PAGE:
first_imgElection CommissionField-level officials of the election commission (EC) are in favour of deploying defence personnel as regular law enforcement to create confidence among voters during the next general elections.They came up with these recommendations as their opinion was sought in order to amend 14 laws, rules and directives ahead of the 11th parliamentary polls.Reinsertion of the provision for ‘No’ option in the ballot paper is another of the 58 recommendations the officials submitted to the law section of the EC secretariat.EC officials said the draft recommendations will be placed at the EC’s consultation meetings with the political parties, civil society leaders and election experts likely to begin soon.The armed forces — army, navy, and air force — were included as a law enforcement agency alongside police, armed police, RAB, ansar, BGB (then BDR), and the coast guard, in the amended version of the Representation of People Order during the past caretaker government in 2008. However, in 2013, the armed forces were excluded from the definition of law enforcement agency as per RPO.Inclusion of the armed forces as a law enforcement agency is being emphasised in view of the fact that the election would be held under the incumbent political government. It is believed to be important for creating an even field for all political parties.”Army deployment is necessary to create confidence in the minds of the voters. In fact, it would be hard to hold a fair election without the army. We cannot understand it why it had been removed from the definition of law enforcement,” said former election commissioner M Sakhawat Hossain.The main opposition Bangladesh Nationalist Party (BNP) has all along favoured army deployment while the ruling Awami League wants to keep the army only as striking force.BNP standing committee member Moudud Ahmed reiterated the party’s demand for deployment of the armed forces and added that the BNP wants election-time supportive government for the sake of fair election.AL presidium member, health minister Mohammad Nasim said the army should be deployed during the next general elections the way current election law has defined.However, Jatiya Party leader GM Quader said, if the army deployment creates confidence among the political parties, army should be included as law enforcement in the electoral laws.Although the EC officials recommended reintroduction of the provision for allowing ‘No’ vote as a choice of electorates, both the AL and the BNP do not consider it important.* This report, originally published in Prothom Alo print edition, has been rewritten in English by Khawaza Main Uddin.last_img read more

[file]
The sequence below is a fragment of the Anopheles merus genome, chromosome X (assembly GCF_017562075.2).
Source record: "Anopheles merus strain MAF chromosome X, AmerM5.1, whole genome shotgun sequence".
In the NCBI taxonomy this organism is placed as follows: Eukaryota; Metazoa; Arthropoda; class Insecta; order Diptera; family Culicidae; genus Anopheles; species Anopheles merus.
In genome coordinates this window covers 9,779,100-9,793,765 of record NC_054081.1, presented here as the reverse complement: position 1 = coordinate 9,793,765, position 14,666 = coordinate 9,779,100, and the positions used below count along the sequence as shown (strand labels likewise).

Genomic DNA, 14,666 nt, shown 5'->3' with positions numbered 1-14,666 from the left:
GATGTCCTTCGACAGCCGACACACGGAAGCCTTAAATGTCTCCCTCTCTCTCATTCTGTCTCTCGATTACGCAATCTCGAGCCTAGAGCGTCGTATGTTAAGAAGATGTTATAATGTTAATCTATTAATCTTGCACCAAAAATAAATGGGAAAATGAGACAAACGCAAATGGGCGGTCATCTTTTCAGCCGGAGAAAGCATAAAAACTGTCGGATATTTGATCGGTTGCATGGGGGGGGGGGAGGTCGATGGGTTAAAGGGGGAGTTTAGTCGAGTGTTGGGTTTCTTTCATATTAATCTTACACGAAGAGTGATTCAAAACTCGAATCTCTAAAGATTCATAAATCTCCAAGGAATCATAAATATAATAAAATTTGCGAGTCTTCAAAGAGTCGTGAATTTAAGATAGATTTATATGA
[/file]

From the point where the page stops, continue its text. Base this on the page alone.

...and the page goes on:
Quader sees plot to kill Hasina Amu doesnt